IPSO rings the changes for 2016

11 January 2016


The Independent Press Standards Organisation (IPSO), the independent regulator of the press and magazine industry in the United Kingdom, experienced a rather active end to 2015, announcing changes to the Editors’ Code of Practice, together with requiring two national newspapers to publish details of adjudications on their respective front pages.

The Editors’ Code of Practice sets out the rules that the voluntarily subscribing newspaper and magazine industry members have pledged to accept, and is the basic code of conduct under which the vast majority of UK publications, and their journalists, operate. In early December IPSO announced that a revised Code would come into effect from January 1st 2016, representing the Code’s first overhaul in the post Leveson era.

Notable changes include:

·  A re-designed preamble requiring Editors to maintain in-house procedures for the swift resolution of complaints.

·  An explanation of the freedom of expression to be afforded to publications which can include “to inform, to be partisan, to challenge, to shock, be satirical and to entertain”

·  The removal, from both the preamble and Clause 1, of references to the prominence of adverse adjudications against publications being “agreed” between the publisher and the Regulator; instead the phrase “as required by IPSO/the regulator” is used throughout the Code.

·  In Clause 1 (Accuracy), specific reference to headlines which are not supported by the text of an article, whilst the right of the press to “editorialise and campaign” is also recognised.

·  A new standalone provision on the reporting of suicide is introduced: Clause 5 now reads: “When reporting suicide, to prevent simulative acts care should be taken to avoid excessive detail of the method used, while taking into account the media’s right to report legal proceedings.

·  Gender identity is added to the list of categories falling within Clause 12 (Discrimination)

·  The explanation of “The Public Interest” is significantly expanded, and now additionally includes:

o Detecting or exposing the threat of crime

o Disclosing a person/organisation’s failure or likely failure to comply with any obligation to which they are subject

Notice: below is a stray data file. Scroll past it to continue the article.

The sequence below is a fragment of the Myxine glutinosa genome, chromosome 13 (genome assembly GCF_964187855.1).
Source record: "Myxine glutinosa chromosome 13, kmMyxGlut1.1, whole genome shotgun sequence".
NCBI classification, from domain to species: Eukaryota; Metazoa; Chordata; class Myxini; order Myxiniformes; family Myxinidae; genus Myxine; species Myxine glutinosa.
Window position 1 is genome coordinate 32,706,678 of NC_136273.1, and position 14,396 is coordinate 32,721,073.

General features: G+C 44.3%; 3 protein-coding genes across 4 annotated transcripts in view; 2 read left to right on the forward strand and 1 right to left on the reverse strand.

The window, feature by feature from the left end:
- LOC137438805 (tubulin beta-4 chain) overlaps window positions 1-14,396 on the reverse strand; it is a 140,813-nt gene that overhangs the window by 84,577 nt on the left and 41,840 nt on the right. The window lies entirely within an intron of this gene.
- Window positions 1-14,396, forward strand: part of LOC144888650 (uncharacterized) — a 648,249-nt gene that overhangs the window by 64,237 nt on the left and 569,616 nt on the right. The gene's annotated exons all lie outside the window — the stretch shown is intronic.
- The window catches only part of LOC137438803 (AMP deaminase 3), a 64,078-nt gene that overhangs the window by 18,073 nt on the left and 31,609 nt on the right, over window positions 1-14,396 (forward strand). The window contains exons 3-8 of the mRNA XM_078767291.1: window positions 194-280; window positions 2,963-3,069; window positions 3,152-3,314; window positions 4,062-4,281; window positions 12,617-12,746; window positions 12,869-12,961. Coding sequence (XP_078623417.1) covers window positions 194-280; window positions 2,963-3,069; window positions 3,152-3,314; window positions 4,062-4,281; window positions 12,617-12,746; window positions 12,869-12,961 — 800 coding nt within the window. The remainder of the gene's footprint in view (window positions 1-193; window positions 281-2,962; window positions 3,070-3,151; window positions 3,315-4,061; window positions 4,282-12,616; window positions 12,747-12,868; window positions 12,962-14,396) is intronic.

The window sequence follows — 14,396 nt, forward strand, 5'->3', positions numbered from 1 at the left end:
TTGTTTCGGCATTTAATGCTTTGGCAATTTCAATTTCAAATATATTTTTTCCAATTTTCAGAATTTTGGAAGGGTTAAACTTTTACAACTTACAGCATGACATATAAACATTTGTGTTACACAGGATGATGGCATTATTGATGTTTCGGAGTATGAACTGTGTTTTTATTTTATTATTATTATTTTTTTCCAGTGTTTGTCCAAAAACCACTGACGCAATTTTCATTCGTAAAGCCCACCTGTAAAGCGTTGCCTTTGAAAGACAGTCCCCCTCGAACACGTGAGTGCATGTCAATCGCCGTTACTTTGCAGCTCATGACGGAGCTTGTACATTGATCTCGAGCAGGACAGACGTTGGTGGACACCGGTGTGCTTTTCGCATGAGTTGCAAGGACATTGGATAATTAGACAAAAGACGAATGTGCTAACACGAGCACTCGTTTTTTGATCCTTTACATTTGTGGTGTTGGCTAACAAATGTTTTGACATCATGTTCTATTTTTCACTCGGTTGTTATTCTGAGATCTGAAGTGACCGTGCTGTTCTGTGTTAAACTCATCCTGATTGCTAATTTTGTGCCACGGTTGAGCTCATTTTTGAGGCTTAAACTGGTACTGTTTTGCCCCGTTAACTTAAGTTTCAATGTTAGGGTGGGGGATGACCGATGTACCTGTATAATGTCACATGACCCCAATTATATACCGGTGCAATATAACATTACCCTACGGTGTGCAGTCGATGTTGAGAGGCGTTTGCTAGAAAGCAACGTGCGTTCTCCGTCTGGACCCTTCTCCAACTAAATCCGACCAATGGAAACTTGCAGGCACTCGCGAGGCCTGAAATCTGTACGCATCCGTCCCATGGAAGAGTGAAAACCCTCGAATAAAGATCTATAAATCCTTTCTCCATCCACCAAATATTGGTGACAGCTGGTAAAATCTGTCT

o Disclosing a miscarriage of justice

o Raising or contributing to a matter of public debate, including serious cases of impropriety, unethical conduct or incompetence concerning the public

o Disclosing the concealment or likely concealment of any of the areas defined as falling within the public interest

·  If a publication seeks to rely on the public interest, IPSO may require editors to show that publication and journalistic activity in advance of same would both serve and be proportionate to the public interest, and explain how they reached that decision at the time.

It seems likely that the press will welcome both the expansion of the public interest and the expanded understanding of the freedom of expression afforded to publications, protecting the ability of the press to pursue matters in the public interest and its ability to be partisan and take positions on any issue a publication chooses to report on.

The inclusion within Clause 1 of specific reference to the accuracy of “headlines not supported by the text “presents something of a different challenge. Normally, a serious inaccuracy of some description forms the basis for a complaint in defamation, and the Court remains committed to the principle established in Charleston & Smith v News Group Newspapers Ltd where it held that an article, including the text, headlines and any pictures must be read and understood together, with the possibility that any alleged defect in any constituent element of a piece can be rectified by reference to the entirety of the piece (the so-called “bane and antidote” approach).

However, the revised Code’s reference to “headlines not supported by the text” certainly appears to open the door to the possibility that publications may well be adjudicated on defined elements of a piece (headline/text) separately despite the common law position in similar situations. As with all such changes, it remains to be seen how exactly IPSO will interpret the revised Code, but it does not seem to be beyond the realms of possibility, in the absence of any provision similar to Charleston principle within the Code, that a publication might be found in breach of this provision, where a headline and the text accompanying it differ substantially, even if the text as a whole could be read as curing any alleged inaccuracy in the headline.

A copy of the revised Code can be found here, though it will apply only to complaints concerning material published on January 1st 2016 or later.